Eureka Genomics and VeriPrime Beef Cooperative Partner
News Oct 11, 2014
Eureka Genomics and VeriPrime Beef Cooperative have announced a deal to develop molecular assays to better manage cattle health risk.
The partners will leverage Eureka's next-generation genotyping technology to identify and develop the assays, and during the coming months, they will work with VeriPrime's member feedyards and their veterinarians to conduct initial clinical field trials aimed at identifying and validating the best practical methods to implement the new technology.
VeriPrime is a member-owned federation of cooperatives whose goal is to prevent E. coli 0157:H7, Salmonella, and non-0157:H7 STEC E. coli "by reducing levels of the pathogens before cattle enter the plant," it said on its website. Its members are beef producers who own their own land and cattle, and they produce more than $13 billion of beef every year.
Hercules, Calif.-based Eureka's next-generation genotyping technology combines high-throughput genetic sequencing and proprietary DNA processing and computing solutions. In August the US Department of Agriculture awarded the company $450,000 to commercialize its Sparse Genome Scan bovine genotyping assay. "The increased value of cattle and the cost of therapy make the development of cattle health risk management vital, and this agreement with Eureka Genomics allows us to move forward further and faster," VeriPrime CEO Scott Crain said in a statement.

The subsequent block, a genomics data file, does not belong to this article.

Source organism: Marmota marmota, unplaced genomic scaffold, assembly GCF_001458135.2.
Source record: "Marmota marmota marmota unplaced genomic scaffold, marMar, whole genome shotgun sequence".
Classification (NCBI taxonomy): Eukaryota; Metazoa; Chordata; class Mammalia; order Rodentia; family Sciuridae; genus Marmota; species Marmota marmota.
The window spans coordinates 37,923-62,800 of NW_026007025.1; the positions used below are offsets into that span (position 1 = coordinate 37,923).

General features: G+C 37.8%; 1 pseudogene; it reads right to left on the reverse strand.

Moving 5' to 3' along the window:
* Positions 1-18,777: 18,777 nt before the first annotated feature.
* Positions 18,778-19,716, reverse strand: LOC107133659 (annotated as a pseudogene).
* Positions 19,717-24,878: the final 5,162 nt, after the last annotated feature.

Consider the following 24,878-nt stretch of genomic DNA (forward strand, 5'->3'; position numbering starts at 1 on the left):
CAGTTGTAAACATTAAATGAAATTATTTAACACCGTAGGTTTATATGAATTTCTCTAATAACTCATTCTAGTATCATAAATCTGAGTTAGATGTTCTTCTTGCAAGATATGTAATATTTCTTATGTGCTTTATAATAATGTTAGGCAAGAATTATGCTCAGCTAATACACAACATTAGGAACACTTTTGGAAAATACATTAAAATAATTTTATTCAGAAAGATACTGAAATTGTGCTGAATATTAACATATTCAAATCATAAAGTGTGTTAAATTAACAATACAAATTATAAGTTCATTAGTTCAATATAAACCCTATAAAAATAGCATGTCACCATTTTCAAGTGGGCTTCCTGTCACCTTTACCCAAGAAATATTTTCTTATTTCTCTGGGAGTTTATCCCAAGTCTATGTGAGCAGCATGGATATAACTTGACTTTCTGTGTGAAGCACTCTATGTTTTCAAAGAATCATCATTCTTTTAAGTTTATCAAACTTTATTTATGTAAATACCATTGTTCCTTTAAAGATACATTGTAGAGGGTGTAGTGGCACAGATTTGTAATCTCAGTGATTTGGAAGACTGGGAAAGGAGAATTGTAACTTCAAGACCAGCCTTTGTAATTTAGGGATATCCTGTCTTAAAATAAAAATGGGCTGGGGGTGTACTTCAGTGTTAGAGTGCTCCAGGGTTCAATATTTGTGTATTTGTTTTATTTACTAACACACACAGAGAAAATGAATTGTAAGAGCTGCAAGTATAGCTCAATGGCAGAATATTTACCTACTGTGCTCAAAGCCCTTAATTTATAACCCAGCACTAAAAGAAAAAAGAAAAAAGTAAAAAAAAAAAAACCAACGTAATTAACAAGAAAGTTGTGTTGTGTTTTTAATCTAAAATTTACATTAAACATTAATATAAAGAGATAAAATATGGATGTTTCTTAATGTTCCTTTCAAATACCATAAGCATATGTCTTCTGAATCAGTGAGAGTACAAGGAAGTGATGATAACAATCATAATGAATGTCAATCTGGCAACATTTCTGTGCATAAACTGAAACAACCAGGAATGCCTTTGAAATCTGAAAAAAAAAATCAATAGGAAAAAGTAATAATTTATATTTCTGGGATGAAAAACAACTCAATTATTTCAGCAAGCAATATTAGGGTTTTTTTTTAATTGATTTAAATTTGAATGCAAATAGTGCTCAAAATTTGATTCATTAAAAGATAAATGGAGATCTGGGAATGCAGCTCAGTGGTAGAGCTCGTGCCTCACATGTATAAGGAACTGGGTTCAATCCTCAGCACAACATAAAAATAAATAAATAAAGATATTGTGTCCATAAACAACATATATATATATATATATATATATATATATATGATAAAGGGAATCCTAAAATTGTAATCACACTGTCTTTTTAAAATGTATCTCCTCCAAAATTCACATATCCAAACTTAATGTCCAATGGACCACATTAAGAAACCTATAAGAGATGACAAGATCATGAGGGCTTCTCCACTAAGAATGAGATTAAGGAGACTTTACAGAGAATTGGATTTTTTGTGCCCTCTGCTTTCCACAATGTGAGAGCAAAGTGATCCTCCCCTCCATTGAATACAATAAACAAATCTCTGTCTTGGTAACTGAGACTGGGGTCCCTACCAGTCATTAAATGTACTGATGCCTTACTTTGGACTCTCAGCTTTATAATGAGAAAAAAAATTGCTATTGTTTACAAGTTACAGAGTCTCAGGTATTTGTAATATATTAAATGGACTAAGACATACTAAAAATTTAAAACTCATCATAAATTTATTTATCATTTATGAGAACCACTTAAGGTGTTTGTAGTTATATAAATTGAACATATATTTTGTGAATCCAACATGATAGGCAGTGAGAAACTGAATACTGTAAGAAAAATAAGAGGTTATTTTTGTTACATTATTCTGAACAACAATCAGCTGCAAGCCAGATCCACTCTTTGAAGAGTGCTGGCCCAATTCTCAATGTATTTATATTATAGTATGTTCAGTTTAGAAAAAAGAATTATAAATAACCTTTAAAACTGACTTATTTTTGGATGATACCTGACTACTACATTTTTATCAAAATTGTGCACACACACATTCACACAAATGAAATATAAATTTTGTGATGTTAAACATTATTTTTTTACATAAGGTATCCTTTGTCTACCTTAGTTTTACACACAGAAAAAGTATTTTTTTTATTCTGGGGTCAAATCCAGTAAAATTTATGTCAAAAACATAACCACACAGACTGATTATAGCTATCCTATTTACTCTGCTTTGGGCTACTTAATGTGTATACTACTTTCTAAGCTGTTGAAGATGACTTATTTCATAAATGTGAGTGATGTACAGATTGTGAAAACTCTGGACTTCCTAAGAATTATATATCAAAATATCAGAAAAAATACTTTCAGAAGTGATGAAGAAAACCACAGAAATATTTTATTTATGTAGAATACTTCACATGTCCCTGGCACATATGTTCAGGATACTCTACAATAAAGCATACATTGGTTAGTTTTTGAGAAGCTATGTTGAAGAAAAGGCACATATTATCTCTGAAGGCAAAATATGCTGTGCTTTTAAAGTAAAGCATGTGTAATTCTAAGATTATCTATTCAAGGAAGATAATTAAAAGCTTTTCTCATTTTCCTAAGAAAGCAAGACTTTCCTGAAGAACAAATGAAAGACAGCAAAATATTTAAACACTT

Didier Perez, COO of Eureka Genomics, adds, "By entering this agreement with VeriPrime, Eureka Genomics has the unique opportunity to leverage our technology to help fuel further innovation in veterinary medicine." Financial and other terms of the deal were not disclosed.
What’s in Your Wheat? Sequencing One of the Most Complex Genomes Known to ScienceNews
The wheat genome sequences may help biologists not only better understand the evolutionary history of wheat, but also advance the quest for hardier, more pest- and drought-resistant wheat types to help feed the world’s growing population.READ MORE
Revolutionary Imaging Technique Uses CRISPR to Map DNA MutationsNews
The new high-speed AFM method can map DNA to a resolution of tens of base pairs while creating images up to a million base pairs in size. And it does it using a fraction of the amount of specimen required for DNA sequencing.READ MORE
Comments | 0 ADD COMMENT
3rd Annual NGS Data Analysis and Informatics Conference
Feb 08 - Feb 09, 2018
3rd Annual Genome Editing & Engineering Conference
Feb 08 - Feb 09, 2018